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Anger after Obama remarks on Robin Williams death, silent on Michael Brown

Should President Obama address the shooting death of St. Louis teen Michael Brown?
By Gabrielle Levy Follow @gabbilevy Contact the Author   |   Aug. 12, 2014 at 1:11 PM
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WASHINGTON, Aug. 12 (UPI) -- President Barack Obama is coming under fire Tuesday for staying silent on the death of Michael Brown, the teen shot and killed by police in suburban St. Louis Saturday.

Obama, who is currently vacationing in Martha's Vineyard, released a moving statement paying tribute to Robin Williams on Monday afternoon, less than three hours after news of the actor's death broke.

"Robin Williams was an airman, a doctor, a genie, a nanny, a president, a professor, a bangarang Peter Pan, and everything in between," he said. "But he was one of a kind. He arrived in our lives as an alien -- but he ended up touching every element of the human spirit."

While fans lauded the sentiment, its quick release served to only highlight the absence of any comment on Brown's death.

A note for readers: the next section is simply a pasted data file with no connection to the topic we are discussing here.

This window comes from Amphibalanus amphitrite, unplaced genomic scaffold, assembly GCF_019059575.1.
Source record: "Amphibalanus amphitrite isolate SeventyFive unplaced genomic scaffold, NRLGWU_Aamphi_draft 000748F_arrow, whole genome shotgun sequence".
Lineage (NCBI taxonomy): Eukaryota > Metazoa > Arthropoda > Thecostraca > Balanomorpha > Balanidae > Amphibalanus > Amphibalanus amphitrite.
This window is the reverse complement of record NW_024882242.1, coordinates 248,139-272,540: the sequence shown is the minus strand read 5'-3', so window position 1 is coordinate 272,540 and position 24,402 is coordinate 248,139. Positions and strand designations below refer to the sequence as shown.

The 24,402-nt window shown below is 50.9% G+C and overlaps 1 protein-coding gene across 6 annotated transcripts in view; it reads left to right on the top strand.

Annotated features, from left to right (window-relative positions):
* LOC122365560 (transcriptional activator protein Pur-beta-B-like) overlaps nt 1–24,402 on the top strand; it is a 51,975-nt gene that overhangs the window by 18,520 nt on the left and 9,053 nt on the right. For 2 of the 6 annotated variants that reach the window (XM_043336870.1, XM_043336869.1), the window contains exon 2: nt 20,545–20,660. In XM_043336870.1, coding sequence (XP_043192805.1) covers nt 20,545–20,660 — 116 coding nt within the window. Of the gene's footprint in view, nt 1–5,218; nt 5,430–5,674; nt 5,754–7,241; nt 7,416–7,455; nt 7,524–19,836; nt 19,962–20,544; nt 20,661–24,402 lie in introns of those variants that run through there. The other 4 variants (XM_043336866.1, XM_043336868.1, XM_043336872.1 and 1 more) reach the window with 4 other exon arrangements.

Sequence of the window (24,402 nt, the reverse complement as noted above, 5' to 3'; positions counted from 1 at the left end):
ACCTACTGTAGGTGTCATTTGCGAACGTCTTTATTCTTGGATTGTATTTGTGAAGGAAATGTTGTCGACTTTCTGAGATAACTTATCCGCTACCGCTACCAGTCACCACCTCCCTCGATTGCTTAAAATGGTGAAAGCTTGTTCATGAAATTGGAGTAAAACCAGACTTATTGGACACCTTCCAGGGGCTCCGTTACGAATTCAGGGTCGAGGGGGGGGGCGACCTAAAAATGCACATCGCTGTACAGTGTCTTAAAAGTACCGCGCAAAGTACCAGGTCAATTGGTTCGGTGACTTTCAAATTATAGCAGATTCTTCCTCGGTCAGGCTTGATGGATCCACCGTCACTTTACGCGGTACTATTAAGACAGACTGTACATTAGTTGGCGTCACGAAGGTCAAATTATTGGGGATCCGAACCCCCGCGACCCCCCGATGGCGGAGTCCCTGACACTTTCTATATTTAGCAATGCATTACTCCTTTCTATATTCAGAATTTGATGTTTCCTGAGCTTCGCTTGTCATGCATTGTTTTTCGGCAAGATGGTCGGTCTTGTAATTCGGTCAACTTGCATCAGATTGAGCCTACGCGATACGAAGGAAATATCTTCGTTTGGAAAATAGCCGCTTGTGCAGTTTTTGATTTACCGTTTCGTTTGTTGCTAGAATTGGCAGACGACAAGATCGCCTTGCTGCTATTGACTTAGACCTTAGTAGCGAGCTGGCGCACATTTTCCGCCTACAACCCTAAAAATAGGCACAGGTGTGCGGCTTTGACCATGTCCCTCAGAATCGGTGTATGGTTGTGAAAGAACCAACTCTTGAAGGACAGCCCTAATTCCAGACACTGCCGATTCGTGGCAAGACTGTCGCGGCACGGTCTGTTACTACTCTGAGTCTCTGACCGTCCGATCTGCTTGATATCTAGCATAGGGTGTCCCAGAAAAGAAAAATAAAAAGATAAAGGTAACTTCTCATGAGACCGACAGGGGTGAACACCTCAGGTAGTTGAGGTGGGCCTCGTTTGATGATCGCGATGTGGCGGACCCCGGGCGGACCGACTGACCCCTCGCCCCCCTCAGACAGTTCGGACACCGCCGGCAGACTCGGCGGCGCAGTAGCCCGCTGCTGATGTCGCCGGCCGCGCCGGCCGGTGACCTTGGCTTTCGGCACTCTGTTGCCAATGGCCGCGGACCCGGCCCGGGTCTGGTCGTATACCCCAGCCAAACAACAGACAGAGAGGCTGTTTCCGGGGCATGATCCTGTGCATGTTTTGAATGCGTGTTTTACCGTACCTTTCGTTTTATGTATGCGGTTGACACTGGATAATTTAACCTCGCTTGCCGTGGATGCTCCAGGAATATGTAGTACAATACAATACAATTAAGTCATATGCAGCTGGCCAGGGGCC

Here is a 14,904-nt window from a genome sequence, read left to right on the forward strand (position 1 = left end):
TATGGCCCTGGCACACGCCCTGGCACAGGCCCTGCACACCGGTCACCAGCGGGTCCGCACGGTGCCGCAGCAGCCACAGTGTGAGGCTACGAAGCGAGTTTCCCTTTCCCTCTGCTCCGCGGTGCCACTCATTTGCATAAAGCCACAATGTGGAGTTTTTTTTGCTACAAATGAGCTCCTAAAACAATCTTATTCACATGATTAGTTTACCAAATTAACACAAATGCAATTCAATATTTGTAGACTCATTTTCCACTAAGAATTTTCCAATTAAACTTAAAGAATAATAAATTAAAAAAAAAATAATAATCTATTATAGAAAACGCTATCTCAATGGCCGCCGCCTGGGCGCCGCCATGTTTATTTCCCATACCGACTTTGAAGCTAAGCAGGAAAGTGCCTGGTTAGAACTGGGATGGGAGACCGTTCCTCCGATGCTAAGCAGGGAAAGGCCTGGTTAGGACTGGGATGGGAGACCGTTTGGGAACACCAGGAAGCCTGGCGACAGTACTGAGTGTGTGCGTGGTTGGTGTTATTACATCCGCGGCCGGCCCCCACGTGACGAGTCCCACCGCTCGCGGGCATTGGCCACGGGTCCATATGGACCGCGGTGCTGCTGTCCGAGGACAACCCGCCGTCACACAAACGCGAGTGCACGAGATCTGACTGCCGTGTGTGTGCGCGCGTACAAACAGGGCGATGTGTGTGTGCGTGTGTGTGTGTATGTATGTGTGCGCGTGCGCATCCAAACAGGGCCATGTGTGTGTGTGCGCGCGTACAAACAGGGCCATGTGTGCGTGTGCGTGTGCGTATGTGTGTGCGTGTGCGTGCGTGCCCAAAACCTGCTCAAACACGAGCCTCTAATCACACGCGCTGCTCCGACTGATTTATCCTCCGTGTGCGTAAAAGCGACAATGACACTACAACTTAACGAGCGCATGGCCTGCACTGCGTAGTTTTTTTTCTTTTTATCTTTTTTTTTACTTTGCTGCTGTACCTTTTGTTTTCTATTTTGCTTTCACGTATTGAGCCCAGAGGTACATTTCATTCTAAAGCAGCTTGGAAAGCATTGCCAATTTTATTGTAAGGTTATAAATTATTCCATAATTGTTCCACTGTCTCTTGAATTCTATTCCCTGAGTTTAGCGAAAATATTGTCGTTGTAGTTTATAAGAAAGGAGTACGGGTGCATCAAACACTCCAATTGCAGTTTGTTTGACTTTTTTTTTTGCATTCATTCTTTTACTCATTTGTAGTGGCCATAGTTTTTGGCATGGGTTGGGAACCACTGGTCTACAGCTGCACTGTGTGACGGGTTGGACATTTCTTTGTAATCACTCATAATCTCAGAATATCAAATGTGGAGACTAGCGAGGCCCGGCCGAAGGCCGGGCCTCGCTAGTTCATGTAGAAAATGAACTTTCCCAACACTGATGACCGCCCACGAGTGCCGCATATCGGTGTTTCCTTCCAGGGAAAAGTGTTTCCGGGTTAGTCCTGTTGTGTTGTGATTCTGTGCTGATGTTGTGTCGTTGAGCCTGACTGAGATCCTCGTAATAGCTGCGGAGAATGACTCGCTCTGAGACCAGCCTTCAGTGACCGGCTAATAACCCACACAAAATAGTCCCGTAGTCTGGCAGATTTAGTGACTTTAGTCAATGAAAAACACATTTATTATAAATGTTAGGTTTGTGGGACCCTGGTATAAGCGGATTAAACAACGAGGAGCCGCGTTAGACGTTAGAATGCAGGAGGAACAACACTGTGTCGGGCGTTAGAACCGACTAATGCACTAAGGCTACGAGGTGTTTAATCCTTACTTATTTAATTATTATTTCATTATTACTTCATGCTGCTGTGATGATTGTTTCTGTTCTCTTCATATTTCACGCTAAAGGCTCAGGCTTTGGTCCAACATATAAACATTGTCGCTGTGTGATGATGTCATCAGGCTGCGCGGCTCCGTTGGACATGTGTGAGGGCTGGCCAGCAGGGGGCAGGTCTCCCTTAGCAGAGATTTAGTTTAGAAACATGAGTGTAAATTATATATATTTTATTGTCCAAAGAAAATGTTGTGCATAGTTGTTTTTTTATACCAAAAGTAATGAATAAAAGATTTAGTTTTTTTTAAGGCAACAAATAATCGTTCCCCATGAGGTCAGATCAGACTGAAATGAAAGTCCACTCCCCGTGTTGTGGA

Circumstances surrounding the death of Brown, 18, remain unclear and under investigation. Witnesses say the African-American teen had his hands in the air and was unarmed when he was shot multiple times by police, continuing to fire after Brown was on the ground. Police, who have declined to confirm how many times Brown was shot, said the confrontation began inside a police cruiser and involved a struggle over the officer's weapon.

The Ferguson police have refused to release the name of the officer involved, other than to say he was put on administrative leave, and protests have broken out into rioting and looting.

On Monday, however, both the Department of Justice and the St. Louis office of the Federal Bureau of Investigation have opened inquiries into the shooting to examine whether the incident involved civil rights violations.

"The shooting incident in Ferguson, Missouri this weekend deserves a fulsome review," Attorney General Eric Holder said in a statement. "The federal investigation will supplement, rather than supplant, the inquiry by local authorities. At every step, we will work with the local investigators, who should be prepared to complete a thorough, fair investigation in their own right."

But for members of the Ferguson community, Obama's silence wounds.







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